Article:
Saturday, March 16, 2024

Compared to His Soviet Predecessors, Putin Relies on Fear-Driven Self-Censorship than on Formal Controls, Golosov Says

Paul Goble

             Staunton, Mar. 12 – Censorship in the Russian Federation now is very different from that in the last decades of Soviet power, Grigory Golosov says. Then, the authorities relied on a ramified system of censors and censorship agencies to ensure control. Now, the Kremlin relies more on self-censorship and thus takes action to make fear the primary motivating factor. 

             “The Soviet model was quite repressive,” the St. Petersburg political scientist says; “but it did not expect people to censor themselves to the extent that doing so is what is now expected in contemporary Russia” (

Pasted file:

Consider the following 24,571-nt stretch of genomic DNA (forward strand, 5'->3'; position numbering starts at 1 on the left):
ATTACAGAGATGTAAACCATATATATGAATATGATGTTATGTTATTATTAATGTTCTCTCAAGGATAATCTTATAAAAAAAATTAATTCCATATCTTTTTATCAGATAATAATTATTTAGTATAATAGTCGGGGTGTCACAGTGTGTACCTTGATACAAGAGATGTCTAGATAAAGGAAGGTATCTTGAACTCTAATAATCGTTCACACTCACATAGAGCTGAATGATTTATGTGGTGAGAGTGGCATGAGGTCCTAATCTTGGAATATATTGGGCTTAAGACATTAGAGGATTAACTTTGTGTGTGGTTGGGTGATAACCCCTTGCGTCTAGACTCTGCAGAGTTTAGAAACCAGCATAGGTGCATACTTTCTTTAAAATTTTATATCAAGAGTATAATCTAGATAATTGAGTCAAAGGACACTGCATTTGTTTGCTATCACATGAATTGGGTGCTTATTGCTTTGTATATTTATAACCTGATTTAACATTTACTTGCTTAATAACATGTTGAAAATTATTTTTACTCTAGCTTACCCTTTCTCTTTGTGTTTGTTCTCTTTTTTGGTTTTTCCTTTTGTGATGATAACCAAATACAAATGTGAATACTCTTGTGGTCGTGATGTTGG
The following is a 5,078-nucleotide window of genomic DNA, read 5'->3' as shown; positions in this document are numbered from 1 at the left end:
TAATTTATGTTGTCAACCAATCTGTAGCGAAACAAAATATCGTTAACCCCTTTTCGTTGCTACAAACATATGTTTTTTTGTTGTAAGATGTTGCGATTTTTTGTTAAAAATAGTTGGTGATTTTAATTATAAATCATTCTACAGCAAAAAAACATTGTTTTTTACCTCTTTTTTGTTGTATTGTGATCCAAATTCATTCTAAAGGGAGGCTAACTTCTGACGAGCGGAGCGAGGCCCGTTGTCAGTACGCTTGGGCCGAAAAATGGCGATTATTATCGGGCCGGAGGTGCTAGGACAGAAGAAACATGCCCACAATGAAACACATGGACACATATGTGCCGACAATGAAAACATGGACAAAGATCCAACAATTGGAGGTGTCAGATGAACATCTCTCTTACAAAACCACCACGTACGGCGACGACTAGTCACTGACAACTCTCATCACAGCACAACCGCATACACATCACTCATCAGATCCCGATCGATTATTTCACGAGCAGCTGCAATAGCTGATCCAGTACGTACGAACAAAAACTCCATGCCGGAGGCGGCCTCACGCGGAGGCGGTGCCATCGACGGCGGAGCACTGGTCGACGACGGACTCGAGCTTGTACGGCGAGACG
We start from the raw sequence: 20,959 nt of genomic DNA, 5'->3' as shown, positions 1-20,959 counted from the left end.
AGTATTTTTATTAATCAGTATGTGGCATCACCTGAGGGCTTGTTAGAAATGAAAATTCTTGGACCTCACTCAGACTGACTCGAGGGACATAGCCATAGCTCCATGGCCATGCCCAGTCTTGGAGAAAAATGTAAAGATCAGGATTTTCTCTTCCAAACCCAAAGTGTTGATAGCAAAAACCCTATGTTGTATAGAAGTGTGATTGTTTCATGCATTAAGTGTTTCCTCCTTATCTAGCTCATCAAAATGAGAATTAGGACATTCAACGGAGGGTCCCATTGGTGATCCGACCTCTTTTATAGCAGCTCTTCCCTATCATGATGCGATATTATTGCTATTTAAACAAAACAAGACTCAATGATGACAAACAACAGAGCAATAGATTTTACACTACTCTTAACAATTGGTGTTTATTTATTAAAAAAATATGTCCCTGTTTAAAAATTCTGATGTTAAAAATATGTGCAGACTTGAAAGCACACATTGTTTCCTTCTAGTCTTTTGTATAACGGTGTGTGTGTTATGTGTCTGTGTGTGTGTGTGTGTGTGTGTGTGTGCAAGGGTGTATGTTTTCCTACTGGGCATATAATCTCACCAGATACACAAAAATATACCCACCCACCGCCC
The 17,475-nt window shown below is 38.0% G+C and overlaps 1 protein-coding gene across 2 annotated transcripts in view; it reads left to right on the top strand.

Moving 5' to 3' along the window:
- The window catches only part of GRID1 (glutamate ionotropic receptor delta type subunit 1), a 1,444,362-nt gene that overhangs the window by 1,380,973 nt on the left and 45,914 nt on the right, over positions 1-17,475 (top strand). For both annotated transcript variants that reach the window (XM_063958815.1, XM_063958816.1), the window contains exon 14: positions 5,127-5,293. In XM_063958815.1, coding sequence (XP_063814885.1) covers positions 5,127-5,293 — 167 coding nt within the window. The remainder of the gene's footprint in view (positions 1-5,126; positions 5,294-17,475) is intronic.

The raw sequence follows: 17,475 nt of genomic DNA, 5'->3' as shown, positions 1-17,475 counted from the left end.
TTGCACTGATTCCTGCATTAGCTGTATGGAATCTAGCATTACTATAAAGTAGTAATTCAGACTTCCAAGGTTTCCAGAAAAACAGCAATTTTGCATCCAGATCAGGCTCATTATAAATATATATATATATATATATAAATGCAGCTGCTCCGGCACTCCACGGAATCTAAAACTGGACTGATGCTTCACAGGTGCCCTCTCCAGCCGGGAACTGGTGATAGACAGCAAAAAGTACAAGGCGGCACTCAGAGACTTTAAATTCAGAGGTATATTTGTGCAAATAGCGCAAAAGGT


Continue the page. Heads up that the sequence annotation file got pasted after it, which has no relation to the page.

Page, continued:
On the one hand, that means that those who write or speak publicly must interpret what the authorities want, sometimes not controlling their words as much as the powers that be would like but sometimes controlling them even more than the denizens of the Kremlin in fact are ready to demand.

             And it also means that anyone who does violate what the authorities want is at risk of losing his or her job, since almost all positions are either government or government-influenced, or facing criminal sanctions, including being sent to the camps, dangers far greater than most who did offend the censors faced in Soviet times.

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